Life after the Fellowship: Prashant Gautam
As I started moving with the Erasmus Mundus European Master in Tourism Management program, from Denmark to Slovenia and, finally, Spain, I realized that this was like living YIF all over again.
Office of PR & Communications31 October, 2017 | read
Earlier this month, I graduated from the Erasmus Mundus European Master in Tourism Management (EMTM) Program, an academic adventure I had embarked upon two years ago. After completing my year at the Young India Fellowship, in 2013, a two year corporate stint followed, but I was soon drawn back to the domain of heritage and tourism, because that’s where my story really begins.
As a disenchanted 18-year-old engineering student, I started working with ITIHAAS, a Delhi-based organization that allowed me the platform to take heritage education and active citizenship to thousands of school students from the city. An association that lasted throughout my university years, and went from strength to strength, also brought me to YIF, where my efforts were recognized and felicitated with an opportunity to join the program.
What drew me to EMTM, some three years later, was the prospect of another enriching academic experience in three vibrant corners of Europe, the Mecca of global tourism. As I started moving with the program, from Denmark to Slovenia and, finally, Spain, I realized that this was like living YIF all over again.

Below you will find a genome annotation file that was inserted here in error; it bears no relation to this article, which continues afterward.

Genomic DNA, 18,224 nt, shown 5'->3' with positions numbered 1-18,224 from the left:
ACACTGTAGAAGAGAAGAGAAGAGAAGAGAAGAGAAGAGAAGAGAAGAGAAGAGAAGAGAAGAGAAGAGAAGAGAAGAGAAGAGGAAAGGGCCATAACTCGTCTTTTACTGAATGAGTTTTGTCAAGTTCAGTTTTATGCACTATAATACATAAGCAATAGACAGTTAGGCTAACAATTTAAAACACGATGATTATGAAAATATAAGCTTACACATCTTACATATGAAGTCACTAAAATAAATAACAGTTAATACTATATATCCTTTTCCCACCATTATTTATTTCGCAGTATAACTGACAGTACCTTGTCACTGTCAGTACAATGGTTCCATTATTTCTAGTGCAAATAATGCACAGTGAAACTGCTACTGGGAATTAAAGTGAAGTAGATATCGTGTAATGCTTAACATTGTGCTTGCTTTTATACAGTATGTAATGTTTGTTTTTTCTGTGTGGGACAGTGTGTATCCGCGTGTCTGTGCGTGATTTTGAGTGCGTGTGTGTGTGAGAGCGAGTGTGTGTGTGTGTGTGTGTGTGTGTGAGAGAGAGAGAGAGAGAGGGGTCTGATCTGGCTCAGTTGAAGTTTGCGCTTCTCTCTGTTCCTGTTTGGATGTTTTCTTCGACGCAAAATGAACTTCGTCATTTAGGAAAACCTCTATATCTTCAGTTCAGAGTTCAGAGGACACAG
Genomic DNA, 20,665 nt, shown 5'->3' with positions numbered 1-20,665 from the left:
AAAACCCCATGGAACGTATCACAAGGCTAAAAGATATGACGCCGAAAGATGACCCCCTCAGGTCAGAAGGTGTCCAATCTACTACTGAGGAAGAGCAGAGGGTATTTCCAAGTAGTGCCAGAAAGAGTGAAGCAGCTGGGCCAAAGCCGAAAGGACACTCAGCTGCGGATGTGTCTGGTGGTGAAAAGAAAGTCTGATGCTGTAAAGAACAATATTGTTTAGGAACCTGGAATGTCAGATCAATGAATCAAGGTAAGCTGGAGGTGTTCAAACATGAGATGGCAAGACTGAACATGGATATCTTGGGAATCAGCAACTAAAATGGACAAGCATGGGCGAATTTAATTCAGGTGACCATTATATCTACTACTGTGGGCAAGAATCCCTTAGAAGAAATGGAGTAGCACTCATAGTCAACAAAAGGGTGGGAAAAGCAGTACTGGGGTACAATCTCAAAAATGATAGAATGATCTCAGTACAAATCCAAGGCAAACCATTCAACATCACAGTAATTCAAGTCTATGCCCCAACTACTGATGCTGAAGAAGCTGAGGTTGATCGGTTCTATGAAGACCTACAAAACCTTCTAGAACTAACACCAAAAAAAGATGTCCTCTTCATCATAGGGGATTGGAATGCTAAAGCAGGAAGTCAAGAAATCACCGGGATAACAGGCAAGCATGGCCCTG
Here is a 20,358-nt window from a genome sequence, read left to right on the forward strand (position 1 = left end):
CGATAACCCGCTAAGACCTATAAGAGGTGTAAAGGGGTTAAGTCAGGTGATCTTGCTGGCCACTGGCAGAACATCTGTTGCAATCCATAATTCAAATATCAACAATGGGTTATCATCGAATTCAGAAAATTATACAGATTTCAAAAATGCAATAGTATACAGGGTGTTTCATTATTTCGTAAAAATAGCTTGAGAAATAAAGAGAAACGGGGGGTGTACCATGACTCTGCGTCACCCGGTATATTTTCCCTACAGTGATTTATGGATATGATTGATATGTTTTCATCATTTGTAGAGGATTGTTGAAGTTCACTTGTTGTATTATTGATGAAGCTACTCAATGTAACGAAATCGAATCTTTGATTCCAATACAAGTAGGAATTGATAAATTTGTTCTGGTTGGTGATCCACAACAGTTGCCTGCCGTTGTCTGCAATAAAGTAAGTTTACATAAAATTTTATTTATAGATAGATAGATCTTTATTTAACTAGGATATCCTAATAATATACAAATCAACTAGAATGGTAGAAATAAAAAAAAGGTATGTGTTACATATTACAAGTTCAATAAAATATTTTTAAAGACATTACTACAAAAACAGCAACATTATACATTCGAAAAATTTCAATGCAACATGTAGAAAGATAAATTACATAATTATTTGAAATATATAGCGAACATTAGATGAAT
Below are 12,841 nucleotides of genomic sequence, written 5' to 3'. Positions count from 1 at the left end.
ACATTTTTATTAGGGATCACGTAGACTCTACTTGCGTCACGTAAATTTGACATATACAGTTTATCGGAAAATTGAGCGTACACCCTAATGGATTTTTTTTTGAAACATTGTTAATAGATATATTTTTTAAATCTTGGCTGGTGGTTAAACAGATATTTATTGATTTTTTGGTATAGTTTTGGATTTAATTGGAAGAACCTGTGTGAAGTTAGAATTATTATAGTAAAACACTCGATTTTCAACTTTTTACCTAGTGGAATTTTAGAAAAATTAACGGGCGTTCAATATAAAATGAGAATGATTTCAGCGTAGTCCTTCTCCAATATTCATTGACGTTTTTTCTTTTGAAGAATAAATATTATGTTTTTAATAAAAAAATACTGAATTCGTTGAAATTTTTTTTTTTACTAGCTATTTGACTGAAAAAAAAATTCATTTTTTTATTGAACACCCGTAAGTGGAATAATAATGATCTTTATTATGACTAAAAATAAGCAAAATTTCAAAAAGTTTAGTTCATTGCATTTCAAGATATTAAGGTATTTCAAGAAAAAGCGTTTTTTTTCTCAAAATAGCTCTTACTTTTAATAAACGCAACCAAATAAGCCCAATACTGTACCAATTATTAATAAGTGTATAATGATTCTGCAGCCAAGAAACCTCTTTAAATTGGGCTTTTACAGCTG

With ‘Sustainability’ steadily becoming our academic raison d’être, the multiple perspectives and diverse opinions continued to be very much in place, as I shared space with classmates from 22 different nationalities who wanted to learn about tourism through the lenses of History, Art Appreciation, Hospitality, Consumer Psychology, Sports and Marine Biology! I was fortunate to get the chance to enrich my experience further by receiving an Erasmus+ grant to move to the Voronezh State University in Russia, for the last semester, to work on my Master’s Thesis that explored the influences Bollywood movies have on the travel behaviour of Indian tourists in Europe.
My time in Europe overlapped with several historic events in this part of the world, from the Syrian Refugee Crisis to Brexit, and now the Catalonian Independence Movement in Spain, and the multilayered realities of these issues have demolished and rebuilt my worldview many times over!
After having shared rooms, meals and conversations with countless individuals from the most unexpected parts of the planet, while travelling around over 15 countries in Europe, I have come to realize that beyond the façade of cultural differences and ethnic unfamiliarity lie the most essential human reality – extend a slice of warmth and sincerity, and you are sure to strike upon an immense reserve of kindness. Here’s to never losing sight of this mantra as I continue to engage with life and its many wonders.